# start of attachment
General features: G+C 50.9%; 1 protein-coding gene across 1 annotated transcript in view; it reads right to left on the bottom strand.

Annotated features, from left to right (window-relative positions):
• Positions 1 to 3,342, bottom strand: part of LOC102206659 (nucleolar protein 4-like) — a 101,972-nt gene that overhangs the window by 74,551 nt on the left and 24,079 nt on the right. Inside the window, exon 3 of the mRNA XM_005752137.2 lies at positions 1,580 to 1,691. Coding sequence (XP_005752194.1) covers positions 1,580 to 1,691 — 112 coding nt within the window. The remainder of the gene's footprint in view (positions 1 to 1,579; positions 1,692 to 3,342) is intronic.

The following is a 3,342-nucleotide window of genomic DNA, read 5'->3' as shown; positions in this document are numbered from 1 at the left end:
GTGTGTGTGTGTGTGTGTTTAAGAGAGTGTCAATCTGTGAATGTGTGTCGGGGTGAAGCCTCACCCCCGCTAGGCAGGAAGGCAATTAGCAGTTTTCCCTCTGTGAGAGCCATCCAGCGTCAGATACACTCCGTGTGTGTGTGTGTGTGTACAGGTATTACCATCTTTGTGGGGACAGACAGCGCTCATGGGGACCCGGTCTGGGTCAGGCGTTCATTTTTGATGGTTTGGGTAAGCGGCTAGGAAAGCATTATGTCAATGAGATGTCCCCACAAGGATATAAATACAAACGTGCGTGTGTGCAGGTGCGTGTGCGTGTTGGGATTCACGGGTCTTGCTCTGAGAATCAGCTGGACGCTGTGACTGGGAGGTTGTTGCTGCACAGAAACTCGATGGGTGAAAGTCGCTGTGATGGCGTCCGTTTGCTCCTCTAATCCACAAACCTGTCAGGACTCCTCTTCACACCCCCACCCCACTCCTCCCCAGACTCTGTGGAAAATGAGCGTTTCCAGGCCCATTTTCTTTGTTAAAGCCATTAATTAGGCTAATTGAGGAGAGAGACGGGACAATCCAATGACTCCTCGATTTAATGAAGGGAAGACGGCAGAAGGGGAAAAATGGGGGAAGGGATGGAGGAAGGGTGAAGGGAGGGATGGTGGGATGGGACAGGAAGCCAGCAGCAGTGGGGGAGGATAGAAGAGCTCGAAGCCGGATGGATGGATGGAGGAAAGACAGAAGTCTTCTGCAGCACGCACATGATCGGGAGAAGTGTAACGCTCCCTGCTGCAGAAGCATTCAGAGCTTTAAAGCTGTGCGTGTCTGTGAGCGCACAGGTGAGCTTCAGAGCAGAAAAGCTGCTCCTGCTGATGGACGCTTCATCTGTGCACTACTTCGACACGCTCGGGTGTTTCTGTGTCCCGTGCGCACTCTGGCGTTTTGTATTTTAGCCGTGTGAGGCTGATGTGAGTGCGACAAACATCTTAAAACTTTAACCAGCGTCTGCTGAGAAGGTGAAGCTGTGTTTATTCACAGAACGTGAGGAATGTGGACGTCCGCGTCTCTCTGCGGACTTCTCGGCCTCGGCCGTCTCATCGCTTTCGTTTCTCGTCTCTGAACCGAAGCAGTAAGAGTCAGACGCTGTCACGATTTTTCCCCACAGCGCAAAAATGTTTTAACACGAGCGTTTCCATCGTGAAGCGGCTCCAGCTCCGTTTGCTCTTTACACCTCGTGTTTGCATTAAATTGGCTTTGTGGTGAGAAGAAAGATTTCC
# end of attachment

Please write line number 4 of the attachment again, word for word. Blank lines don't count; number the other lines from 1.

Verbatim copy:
The following is a 3,342-nucleotide window of genomic DNA, read 5'->3' as shown; positions in this document are numbered from 1 at the left end: